How to survive online as a business during the COVID-19 crisis

During a crisis, money doesn’t disappear.  It just gets harder to collect.

Business is changing fast right now. Every day is different than the day before, and with each passing day comes new challenges for business owners.

As a society, we’re physically social distancing, yet banding together closely online more than ever before. Most people are stuck at home, and that means we’re spending a lot of time online in front of screens. People are searching for connection with each other – and with businesses they love for a sense of familiarity.

One thing is true as a result – it’s never been more important to have a current and relevant web presence than it is now.

It is your duty to communicate with your customers.

Sure, it’s easy to throw in the towel and start cutting expenses for everything short of the electric bill. But we must remember that this will not last forever. When the economic pressures of the current crisis finally lift, you don’t want to be the one who gave up and lost marketing momentum.

Even if the chips are down now…
👉 If you’re temporarily closed
👉 If you’re operating on a limited basis
👉 If you’re still open, but looking for new opportunities to expand your business online

We hear you. Now is not the time to give up.

Here are some points to consider for surviving as a business today, so that you can still be here in the future. (Please read to the bottom. There’s a pretty sweet offer that may save you some serious cash over the next few months.)

1. Stay in touch with your customers on social media.

curbside pickup

Photo by Noodle Nirvana in Berea, KY

They need to hear from you consistently, reminding them about the status of your business. Give them real-time updates. Monitor the situation globally, and remind them how you’re adjusting to accommodate based on new information given.

Also keep in mind that when the market finally improves, there may be pent-up demand for your products and services. Don’t let a lapse in your activity paralyze your business’ potential by not engaging now.

2. Update your website to reflect your new operating procedures.

Almost every business has had to change the way they operate in some way. Your website should address any interruptions, new protocol, safety measures, change of hours, or closures. If you’re part of the small fraction of businesses who aren’t affected, address that as well. Let people know whether or not you’re affected so that you don’t have to guess.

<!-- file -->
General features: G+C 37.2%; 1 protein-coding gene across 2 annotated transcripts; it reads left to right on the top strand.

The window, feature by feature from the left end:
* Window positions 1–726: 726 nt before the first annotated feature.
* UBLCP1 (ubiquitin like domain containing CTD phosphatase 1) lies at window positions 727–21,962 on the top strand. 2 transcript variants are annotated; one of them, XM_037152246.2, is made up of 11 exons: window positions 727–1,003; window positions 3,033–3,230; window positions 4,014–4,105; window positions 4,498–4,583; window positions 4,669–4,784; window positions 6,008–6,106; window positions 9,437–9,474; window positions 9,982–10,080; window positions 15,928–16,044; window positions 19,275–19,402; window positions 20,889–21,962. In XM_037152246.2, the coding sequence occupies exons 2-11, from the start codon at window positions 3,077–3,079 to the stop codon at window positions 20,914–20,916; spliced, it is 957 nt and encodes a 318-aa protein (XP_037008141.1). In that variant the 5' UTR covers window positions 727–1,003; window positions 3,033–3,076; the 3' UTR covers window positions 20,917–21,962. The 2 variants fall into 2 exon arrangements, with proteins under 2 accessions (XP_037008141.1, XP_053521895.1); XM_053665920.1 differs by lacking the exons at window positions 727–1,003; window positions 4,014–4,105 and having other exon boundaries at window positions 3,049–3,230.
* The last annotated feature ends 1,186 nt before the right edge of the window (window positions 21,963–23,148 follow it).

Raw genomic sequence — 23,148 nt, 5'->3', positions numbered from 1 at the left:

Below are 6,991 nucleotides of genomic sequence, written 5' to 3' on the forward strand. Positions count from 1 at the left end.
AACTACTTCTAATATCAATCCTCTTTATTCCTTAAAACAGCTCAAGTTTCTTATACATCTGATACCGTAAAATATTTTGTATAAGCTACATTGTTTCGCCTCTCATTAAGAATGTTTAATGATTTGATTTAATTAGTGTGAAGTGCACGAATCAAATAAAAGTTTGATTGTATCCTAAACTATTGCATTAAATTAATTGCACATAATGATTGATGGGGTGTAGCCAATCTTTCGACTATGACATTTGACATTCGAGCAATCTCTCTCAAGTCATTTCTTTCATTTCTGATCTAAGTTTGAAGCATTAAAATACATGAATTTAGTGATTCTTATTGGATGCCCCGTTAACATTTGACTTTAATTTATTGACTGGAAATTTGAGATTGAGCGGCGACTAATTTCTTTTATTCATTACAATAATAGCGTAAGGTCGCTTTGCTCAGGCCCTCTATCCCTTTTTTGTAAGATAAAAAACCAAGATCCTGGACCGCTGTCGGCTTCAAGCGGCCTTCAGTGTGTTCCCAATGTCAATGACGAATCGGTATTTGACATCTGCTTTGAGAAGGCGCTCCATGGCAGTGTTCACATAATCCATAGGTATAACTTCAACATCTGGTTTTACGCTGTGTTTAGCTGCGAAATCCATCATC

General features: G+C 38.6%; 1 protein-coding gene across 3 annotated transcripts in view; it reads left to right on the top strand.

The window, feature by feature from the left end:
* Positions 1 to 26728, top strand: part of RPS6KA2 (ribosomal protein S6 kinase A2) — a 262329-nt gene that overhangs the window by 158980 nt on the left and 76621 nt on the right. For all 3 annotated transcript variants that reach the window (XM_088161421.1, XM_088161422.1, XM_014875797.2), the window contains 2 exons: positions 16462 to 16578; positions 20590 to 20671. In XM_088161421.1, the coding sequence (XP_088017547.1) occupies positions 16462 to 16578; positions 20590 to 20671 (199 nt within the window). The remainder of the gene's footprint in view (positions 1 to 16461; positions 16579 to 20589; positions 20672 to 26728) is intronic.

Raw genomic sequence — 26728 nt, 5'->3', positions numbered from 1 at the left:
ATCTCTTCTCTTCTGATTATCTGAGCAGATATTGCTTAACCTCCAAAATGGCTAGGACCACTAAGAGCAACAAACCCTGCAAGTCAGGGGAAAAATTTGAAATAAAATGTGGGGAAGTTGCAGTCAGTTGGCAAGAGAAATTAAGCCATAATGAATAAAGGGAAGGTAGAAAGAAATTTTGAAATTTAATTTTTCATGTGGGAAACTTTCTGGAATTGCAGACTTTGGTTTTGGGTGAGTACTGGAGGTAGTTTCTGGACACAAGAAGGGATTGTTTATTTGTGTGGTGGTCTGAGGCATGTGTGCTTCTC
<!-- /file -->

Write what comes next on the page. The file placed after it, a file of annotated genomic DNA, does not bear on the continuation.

Here’s a really great example of a restaurant website that has adapted to address the changes within their business. While online ordering is nice, it’s not essential. In fact, simply posting your menu and stating your operating procedures is most important.

Here’s another example. Even though this business is minimally affected, they’re still being proactive in explaining that their team is working remotely, and operating as usual otherwise.

3. Get strategic.

Things have changed as a result of this disruption in our lives. People are changing, what they value is changing, their sources of income are changing. Over time we will adapt. But remember, you may not be able to operate as you once did. Take this time to re-evaluate your objectives and how you’ll navigate the new buying landscape including potentially finding new market opportunities.

Online specifically, this is a good time to double-check your tone and your messaging on all marketing and promotions. Speak with empathy and sincerity. Mirror the current reality with your imagery.

Remember, throughout these changing times, your customers will look for transparency from you. By giving it to them without asking, you’ll be able to maintain connections and a revenue stream so that when this crisis is over, you can get back to business as usual.

Ready for that sweet offer?

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We’re a small business too, so this offer is limited to the first 5 businesses that respond. Email us at talk2us@indiviewmedia.com or book a call, and mention you saw this offer to take advantage.